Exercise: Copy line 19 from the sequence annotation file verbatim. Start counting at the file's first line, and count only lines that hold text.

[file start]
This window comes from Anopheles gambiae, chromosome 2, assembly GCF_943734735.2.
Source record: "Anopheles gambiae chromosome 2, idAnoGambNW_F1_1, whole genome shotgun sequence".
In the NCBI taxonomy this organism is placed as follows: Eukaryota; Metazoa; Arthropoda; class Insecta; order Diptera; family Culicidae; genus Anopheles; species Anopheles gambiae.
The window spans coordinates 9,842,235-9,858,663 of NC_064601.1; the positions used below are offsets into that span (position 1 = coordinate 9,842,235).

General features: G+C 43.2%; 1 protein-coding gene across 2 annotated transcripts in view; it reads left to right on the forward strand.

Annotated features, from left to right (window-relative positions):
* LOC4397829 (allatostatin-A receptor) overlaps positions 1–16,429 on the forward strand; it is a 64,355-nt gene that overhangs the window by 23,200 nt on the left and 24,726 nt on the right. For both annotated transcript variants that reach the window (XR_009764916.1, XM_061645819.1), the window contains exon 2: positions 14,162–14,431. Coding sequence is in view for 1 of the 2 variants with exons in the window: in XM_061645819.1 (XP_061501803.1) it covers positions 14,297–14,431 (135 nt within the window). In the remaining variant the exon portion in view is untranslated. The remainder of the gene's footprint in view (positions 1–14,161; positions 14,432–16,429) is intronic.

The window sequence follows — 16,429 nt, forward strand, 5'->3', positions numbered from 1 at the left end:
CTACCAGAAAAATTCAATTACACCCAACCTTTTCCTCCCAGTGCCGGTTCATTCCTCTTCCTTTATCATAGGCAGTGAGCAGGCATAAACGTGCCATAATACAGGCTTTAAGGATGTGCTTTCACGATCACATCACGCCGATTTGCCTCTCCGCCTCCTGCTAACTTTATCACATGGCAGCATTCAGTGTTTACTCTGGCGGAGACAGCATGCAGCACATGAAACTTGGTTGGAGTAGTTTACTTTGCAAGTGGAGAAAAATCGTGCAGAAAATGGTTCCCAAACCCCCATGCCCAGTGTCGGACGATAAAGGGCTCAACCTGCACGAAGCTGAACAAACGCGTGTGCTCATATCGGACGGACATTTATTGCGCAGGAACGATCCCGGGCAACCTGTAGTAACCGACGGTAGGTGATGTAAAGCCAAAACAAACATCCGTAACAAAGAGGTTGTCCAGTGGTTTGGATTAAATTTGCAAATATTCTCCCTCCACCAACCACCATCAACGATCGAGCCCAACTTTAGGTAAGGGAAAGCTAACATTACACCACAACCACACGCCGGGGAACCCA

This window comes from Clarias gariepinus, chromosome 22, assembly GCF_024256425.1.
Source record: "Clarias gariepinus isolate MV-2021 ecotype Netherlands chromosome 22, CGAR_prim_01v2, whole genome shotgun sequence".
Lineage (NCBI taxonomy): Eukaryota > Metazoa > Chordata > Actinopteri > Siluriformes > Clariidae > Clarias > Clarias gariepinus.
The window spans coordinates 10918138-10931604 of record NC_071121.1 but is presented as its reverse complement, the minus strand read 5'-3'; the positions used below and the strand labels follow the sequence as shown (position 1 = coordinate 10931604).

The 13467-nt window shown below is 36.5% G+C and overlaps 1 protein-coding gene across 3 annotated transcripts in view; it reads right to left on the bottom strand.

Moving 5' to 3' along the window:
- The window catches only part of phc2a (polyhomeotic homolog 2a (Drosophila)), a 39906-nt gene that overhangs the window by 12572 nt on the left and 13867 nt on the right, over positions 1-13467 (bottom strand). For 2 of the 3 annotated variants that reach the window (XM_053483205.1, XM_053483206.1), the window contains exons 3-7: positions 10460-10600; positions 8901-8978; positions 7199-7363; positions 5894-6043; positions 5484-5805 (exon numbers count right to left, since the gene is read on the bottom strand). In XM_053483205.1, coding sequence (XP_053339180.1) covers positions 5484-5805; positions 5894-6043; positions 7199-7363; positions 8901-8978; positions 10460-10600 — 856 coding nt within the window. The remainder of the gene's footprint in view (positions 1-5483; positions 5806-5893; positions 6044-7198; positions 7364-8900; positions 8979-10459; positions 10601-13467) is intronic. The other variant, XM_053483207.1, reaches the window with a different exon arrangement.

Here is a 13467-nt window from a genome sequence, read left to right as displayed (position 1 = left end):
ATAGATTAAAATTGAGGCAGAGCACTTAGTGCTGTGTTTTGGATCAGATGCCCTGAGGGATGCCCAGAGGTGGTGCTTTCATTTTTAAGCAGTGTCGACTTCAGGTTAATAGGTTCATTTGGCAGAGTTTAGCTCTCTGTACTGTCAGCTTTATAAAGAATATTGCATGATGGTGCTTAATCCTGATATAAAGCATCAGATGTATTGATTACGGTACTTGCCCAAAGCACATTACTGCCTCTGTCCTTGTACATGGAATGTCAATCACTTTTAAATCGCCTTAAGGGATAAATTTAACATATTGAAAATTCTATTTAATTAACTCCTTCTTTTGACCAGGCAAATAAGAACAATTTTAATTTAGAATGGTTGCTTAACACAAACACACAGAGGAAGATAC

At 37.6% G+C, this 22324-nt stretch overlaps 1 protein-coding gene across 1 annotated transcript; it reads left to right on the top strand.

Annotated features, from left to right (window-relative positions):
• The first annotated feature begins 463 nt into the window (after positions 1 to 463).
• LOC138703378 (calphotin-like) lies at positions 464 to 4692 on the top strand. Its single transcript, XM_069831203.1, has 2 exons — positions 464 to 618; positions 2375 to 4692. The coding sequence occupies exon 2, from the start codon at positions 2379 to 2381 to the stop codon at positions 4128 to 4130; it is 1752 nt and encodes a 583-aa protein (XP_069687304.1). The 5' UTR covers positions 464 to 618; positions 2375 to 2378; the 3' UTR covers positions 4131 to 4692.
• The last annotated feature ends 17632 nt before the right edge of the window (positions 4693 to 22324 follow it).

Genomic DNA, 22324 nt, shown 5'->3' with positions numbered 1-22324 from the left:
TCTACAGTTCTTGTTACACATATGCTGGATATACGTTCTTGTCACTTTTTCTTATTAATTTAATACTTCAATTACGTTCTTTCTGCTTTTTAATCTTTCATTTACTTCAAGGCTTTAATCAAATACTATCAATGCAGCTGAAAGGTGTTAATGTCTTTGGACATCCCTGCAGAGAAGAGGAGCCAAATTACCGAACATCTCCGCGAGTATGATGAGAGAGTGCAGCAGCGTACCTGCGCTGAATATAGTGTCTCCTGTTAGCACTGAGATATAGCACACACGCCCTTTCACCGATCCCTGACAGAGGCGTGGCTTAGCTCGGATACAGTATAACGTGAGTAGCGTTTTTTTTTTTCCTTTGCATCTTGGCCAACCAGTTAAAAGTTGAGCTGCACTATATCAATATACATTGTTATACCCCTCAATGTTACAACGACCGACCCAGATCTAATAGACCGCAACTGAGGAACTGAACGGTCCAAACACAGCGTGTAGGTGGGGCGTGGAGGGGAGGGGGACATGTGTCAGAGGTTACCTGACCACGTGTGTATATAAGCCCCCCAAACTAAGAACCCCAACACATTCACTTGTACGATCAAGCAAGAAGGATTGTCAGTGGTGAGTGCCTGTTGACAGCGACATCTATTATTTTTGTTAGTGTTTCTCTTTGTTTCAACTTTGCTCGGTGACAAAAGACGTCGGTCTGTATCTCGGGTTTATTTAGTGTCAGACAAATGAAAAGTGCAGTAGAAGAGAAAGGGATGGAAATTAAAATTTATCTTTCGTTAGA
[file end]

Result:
At 37.6% G+C, this 22324-nt stretch overlaps 1 protein-coding gene across 1 annotated transcript; it reads left to right on the top strand.